Efficacy and tolerability of culture-guided treatment for Helicobacter pylori infection
The aim of this study was to evaluate the efficacy/tolerability of a culture-guided approach in the eradication of Helicobacter pylori and identify factors associated with antibiotic resistance/treatment failure.Patients and methods
This retrospective single-center study included patients who underwent culture-guided treatment for H. pylori infection, after two ineffective eradication attempts, between October 2012 and December 2016. We assessed the following demographic and clinical data of the patients: sex, age, BMI, alcohol and tobacco consumption, history of dyspepsia, peptic ulceration and first-degree relatives with gastric cancer, antibiotic susceptibility results, treatment composition, tolerability, and success. The treatment success was confirmed by a monoclonal stool antigen test.Results
Culture-guided treatment was performed in 42 patients (57% women, mean age±SD: 48.9±11.4 years). The rates of antibiotic resistance were as follows: clarithromycin 86%, metronidazole 67%; levofloxacin 52%, tetracycline 2%, and amoxicillin and rifampicin 0%. Double resistance to clarithromycin and metronidazole was found in 59.5% of the patients. Most patients showed resistance to less than three antibiotics, but 31% were resistant to three or more. Intention-to-treat and per-protocol eradication rates were 59.5 and 61.5%. Adverse events occurred in 15 (35.7%) patients, but only two (4.8%) patients did not complete treatment because of adverse events. Only age more than 50 years was associated with resistance to three or more antibiotics. Having a first-degree relative with gastric cancer was associated with treatment failure and having a BMI of at least 25 kg/m2 protected from failure.Conclusion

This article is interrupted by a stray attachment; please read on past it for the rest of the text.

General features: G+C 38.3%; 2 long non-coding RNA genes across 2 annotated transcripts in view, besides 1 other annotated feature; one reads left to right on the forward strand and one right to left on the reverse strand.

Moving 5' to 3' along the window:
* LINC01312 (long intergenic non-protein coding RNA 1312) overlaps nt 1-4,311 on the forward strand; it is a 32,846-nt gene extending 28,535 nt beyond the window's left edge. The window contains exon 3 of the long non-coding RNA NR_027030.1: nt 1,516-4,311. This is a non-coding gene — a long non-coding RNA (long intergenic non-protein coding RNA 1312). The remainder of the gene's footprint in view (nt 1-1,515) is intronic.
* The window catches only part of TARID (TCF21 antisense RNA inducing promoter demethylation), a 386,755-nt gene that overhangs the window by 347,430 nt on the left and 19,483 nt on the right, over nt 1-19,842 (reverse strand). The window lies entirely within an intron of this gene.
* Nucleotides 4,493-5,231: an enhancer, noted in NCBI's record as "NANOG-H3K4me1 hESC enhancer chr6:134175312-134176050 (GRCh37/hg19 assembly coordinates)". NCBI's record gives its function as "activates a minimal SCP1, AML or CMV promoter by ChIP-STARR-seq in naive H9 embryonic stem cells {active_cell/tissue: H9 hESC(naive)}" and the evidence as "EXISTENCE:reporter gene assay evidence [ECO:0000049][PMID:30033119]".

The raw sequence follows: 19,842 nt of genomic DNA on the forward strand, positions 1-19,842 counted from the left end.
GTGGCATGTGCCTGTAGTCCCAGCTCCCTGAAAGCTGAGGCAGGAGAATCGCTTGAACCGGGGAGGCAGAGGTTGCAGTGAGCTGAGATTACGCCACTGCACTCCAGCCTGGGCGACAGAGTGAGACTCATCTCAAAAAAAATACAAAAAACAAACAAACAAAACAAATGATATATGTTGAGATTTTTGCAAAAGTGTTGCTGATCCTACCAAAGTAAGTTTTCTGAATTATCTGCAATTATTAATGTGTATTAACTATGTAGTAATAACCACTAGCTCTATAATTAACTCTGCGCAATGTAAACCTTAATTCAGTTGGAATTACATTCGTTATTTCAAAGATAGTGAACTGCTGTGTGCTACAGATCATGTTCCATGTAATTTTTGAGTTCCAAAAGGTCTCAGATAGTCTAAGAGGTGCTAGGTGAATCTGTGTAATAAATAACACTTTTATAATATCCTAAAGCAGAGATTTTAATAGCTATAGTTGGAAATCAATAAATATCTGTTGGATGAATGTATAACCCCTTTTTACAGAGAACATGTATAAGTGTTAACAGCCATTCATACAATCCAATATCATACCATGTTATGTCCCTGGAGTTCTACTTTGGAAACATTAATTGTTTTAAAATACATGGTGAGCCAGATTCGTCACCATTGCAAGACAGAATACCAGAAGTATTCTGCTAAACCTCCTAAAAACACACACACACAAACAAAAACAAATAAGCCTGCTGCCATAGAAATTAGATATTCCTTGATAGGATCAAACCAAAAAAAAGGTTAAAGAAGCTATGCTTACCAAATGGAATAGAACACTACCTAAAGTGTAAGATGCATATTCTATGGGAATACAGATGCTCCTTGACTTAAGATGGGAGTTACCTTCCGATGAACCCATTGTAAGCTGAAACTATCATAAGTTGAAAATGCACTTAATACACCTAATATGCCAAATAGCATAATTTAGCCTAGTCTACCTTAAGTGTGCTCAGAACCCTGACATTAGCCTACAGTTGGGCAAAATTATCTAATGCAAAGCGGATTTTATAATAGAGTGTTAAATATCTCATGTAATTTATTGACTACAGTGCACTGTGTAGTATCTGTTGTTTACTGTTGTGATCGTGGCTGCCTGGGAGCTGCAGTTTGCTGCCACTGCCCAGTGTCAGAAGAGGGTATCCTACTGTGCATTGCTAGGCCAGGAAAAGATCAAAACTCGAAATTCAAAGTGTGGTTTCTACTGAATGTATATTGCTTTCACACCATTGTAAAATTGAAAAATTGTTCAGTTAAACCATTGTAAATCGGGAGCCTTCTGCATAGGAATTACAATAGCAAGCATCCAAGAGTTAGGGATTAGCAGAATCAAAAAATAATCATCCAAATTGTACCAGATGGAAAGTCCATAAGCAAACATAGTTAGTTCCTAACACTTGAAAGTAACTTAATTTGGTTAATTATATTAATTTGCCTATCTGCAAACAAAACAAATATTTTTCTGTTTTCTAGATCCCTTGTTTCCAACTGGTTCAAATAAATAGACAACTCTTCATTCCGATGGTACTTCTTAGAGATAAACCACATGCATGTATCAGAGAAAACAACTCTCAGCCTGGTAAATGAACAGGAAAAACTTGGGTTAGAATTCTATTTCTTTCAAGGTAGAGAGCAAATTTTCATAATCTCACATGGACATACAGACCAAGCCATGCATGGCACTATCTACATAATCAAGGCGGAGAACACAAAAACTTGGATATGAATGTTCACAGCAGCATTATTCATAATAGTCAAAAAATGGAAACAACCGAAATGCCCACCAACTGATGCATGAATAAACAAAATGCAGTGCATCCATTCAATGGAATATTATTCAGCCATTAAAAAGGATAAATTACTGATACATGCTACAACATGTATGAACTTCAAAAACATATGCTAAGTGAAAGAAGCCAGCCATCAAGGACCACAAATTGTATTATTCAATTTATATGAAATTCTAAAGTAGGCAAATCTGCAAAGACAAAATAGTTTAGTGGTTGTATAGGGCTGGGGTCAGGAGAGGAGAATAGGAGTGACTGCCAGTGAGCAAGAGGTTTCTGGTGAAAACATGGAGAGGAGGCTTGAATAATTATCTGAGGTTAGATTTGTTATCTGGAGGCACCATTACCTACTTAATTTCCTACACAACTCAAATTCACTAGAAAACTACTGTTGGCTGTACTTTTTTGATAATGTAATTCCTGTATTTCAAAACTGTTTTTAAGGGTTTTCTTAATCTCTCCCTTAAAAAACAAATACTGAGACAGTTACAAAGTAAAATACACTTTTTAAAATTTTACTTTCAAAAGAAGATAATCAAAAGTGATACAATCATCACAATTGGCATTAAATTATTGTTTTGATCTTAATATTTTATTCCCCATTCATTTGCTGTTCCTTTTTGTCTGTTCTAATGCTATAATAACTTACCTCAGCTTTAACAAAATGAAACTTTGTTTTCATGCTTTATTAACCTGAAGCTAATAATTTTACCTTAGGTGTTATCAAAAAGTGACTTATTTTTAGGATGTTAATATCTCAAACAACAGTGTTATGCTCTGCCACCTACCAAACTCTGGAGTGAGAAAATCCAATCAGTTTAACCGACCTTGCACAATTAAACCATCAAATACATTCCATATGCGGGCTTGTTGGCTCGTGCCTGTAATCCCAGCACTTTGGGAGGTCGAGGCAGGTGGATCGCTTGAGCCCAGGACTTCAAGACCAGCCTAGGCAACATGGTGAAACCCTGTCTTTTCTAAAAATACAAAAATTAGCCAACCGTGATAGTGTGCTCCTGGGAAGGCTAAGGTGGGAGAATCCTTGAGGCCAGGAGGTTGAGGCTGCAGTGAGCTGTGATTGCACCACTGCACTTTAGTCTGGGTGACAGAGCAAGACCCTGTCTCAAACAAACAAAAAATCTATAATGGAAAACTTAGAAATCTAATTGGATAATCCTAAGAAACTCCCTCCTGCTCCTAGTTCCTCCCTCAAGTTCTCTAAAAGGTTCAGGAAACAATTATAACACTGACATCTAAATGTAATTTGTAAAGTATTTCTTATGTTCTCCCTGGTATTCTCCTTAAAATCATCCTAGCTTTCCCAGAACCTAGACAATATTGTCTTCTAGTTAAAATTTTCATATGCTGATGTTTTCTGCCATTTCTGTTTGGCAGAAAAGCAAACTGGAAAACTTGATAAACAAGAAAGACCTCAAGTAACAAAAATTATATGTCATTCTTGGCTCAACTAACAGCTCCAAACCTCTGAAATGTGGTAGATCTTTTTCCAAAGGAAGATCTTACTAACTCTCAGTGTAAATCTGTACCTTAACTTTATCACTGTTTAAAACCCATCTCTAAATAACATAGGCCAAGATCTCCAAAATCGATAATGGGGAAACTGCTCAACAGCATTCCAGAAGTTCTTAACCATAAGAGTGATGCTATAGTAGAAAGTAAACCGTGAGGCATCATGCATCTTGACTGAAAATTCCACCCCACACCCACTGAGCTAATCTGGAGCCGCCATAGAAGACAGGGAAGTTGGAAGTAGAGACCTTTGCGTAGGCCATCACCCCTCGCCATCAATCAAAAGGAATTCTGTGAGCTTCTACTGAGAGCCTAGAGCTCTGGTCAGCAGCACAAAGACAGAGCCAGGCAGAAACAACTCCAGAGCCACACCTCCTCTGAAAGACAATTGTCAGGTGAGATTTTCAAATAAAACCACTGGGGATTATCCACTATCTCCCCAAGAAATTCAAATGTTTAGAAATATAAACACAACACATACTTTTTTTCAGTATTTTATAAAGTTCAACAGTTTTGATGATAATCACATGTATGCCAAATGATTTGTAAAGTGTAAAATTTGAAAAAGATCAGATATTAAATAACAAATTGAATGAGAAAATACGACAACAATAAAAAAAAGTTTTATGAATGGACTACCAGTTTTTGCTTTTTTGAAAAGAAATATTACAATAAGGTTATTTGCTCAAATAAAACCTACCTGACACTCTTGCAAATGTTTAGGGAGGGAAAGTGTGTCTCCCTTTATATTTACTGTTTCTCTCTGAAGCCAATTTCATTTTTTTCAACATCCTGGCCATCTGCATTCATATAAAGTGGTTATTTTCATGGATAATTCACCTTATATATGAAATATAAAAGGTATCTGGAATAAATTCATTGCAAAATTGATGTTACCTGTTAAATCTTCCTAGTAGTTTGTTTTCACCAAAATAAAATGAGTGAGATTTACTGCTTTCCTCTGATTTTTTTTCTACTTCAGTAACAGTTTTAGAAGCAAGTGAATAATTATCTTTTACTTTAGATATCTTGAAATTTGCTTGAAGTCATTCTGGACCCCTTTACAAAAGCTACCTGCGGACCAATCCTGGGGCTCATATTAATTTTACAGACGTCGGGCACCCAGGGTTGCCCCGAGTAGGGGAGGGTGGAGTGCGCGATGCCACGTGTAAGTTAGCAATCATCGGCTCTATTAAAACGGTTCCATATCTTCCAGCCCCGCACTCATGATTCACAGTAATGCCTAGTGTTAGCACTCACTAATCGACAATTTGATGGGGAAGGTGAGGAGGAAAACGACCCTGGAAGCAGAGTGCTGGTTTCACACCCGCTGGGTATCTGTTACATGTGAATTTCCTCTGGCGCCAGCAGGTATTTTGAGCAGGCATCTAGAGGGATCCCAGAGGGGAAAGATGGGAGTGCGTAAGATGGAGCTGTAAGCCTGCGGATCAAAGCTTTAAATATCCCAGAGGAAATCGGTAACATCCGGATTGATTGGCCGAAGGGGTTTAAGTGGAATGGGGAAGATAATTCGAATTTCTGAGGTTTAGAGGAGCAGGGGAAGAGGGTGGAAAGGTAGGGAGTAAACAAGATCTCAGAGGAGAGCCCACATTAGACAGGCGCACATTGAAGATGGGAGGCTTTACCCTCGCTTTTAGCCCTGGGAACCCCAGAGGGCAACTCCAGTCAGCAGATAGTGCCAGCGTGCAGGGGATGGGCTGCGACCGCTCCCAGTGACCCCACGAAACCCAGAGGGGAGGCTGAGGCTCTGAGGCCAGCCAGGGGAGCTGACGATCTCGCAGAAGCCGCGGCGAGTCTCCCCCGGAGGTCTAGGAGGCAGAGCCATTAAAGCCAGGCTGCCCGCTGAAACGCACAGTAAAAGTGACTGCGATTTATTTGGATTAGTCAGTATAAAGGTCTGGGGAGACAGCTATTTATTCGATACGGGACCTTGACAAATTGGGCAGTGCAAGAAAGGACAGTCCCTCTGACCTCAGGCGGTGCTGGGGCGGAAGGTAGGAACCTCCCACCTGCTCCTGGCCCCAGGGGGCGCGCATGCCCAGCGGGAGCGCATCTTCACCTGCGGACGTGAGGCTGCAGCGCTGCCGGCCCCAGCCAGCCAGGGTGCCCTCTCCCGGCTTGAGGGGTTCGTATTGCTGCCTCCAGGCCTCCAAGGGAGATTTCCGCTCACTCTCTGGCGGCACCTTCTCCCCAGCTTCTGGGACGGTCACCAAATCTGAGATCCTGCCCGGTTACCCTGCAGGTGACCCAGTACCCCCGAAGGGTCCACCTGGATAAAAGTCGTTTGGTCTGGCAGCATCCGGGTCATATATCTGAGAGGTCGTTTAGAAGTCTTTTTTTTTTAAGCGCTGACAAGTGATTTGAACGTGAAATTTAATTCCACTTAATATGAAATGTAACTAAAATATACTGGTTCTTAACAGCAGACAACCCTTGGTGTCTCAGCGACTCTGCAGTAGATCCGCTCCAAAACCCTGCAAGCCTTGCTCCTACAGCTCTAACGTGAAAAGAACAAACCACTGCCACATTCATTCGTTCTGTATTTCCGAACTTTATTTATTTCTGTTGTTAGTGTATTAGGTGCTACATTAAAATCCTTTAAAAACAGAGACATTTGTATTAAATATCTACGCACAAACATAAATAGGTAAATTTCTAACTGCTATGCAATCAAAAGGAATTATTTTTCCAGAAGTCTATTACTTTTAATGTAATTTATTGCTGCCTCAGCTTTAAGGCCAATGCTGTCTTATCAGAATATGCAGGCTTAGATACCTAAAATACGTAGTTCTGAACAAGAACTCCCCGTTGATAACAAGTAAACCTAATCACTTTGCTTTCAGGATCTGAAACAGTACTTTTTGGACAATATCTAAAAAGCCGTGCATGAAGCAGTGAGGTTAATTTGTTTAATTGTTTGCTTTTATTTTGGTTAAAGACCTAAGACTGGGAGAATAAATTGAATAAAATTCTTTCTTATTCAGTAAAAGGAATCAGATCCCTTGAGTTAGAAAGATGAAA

Third-line culture-guided treatment often fails to eradicate H. pylori infection. We need to find factors other than in-vitro antibiotic resistance to explain these suboptimal results.